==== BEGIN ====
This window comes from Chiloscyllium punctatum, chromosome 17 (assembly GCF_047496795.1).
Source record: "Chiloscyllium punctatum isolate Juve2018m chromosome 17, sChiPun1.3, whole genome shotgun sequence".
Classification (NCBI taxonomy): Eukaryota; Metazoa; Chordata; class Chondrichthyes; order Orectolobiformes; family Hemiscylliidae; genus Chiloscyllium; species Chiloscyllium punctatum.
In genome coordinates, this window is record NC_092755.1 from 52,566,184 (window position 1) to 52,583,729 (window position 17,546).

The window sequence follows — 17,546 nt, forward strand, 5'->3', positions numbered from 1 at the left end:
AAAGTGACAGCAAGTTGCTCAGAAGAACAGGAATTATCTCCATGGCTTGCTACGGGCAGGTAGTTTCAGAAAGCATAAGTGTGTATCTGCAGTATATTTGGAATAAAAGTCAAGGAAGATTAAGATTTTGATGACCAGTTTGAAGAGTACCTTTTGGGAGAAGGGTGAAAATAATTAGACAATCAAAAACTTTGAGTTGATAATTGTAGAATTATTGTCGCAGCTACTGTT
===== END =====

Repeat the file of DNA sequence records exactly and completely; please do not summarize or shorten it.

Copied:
This window comes from Chiloscyllium punctatum, chromosome 17 (assembly GCF_047496795.1).
Source record: "Chiloscyllium punctatum isolate Juve2018m chromosome 17, sChiPun1.3, whole genome shotgun sequence".
Classification (NCBI taxonomy): Eukaryota; Metazoa; Chordata; class Chondrichthyes; order Orectolobiformes; family Hemiscylliidae; genus Chiloscyllium; species Chiloscyllium punctatum.
In genome coordinates, this window is record NC_092755.1 from 52,566,184 (window position 1) to 52,583,729 (window position 17,546).

The window sequence follows — 17,546 nt, forward strand, 5'->3', positions numbered from 1 at the left end:
AAAGTGACAGCAAGTTGCTCAGAAGAACAGGAATTATCTCCATGGCTTGCTACGGGCAGGTAGTTTCAGAAAGCATAAGTGTGTATCTGCAGTATATTTGGAATAAAAGTCAAGGAAGATTAAGATTTTGATGACCAGTTTGAAGAGTACCTTTTGGGAGAAGGGTGAAAATAATTAGACAATCAAAAACTTTGAGTTGATAATTGTAGAATTATTGTCGCAGCTACTGTT